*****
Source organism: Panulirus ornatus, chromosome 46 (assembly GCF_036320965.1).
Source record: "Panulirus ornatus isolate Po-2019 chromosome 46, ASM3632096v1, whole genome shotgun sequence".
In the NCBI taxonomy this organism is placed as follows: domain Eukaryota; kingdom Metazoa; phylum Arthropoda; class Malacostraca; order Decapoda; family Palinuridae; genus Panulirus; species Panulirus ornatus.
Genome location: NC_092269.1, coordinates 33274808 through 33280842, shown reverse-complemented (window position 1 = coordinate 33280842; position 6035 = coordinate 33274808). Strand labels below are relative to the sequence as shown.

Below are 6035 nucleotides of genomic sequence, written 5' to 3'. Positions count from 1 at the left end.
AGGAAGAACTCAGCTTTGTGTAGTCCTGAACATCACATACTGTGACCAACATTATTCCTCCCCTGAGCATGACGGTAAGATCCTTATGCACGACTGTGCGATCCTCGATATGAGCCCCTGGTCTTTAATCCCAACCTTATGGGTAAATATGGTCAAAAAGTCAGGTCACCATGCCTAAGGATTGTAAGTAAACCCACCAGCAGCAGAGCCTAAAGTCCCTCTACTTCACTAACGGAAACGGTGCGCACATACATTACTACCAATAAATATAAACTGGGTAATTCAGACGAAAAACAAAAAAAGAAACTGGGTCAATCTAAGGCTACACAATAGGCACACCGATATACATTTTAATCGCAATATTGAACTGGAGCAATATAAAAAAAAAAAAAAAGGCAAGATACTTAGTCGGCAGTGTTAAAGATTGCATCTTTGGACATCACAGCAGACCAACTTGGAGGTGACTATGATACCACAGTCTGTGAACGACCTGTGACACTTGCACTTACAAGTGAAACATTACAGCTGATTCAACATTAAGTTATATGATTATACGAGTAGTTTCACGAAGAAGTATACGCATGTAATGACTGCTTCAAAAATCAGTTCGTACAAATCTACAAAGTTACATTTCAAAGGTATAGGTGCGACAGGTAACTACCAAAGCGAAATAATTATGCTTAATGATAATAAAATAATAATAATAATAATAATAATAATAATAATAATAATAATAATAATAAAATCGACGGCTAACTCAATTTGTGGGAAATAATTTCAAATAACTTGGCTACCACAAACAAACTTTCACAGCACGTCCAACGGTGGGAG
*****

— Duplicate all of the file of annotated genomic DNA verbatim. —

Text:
Source organism: Panulirus ornatus, chromosome 46 (assembly GCF_036320965.1).
Source record: "Panulirus ornatus isolate Po-2019 chromosome 46, ASM3632096v1, whole genome shotgun sequence".
In the NCBI taxonomy this organism is placed as follows: domain Eukaryota; kingdom Metazoa; phylum Arthropoda; class Malacostraca; order Decapoda; family Palinuridae; genus Panulirus; species Panulirus ornatus.
Genome location: NC_092269.1, coordinates 33274808 through 33280842, shown reverse-complemented (window position 1 = coordinate 33280842; position 6035 = coordinate 33274808). Strand labels below are relative to the sequence as shown.

Below are 6035 nucleotides of genomic sequence, written 5' to 3'. Positions count from 1 at the left end.
AGGAAGAACTCAGCTTTGTGTAGTCCTGAACATCACATACTGTGACCAACATTATTCCTCCCCTGAGCATGACGGTAAGATCCTTATGCACGACTGTGCGATCCTCGATATGAGCCCCTGGTCTTTAATCCCAACCTTATGGGTAAATATGGTCAAAAAGTCAGGTCACCATGCCTAAGGATTGTAAGTAAACCCACCAGCAGCAGAGCCTAAAGTCCCTCTACTTCACTAACGGAAACGGTGCGCACATACATTACTACCAATAAATATAAACTGGGTAATTCAGACGAAAAACAAAAAAAGAAACTGGGTCAATCTAAGGCTACACAATAGGCACACCGATATACATTTTAATCGCAATATTGAACTGGAGCAATATAAAAAAAAAAAAAAAGGCAAGATACTTAGTCGGCAGTGTTAAAGATTGCATCTTTGGACATCACAGCAGACCAACTTGGAGGTGACTATGATACCACAGTCTGTGAACGACCTGTGACACTTGCACTTACAAGTGAAACATTACAGCTGATTCAACATTAAGTTATATGATTATACGAGTAGTTTCACGAAGAAGTATACGCATGTAATGACTGCTTCAAAAATCAGTTCGTACAAATCTACAAAGTTACATTTCAAAGGTATAGGTGCGACAGGTAACTACCAAAGCGAAATAATTATGCTTAATGATAATAAAATAATAATAATAATAATAATAATAATAATAATAATAATAATAATAATAAAATCGACGGCTAACTCAATTTGTGGGAAATAATTTCAAATAACTTGGCTACCACAAACAAACTTTCACAGCACGTCCAACGGTGGGAG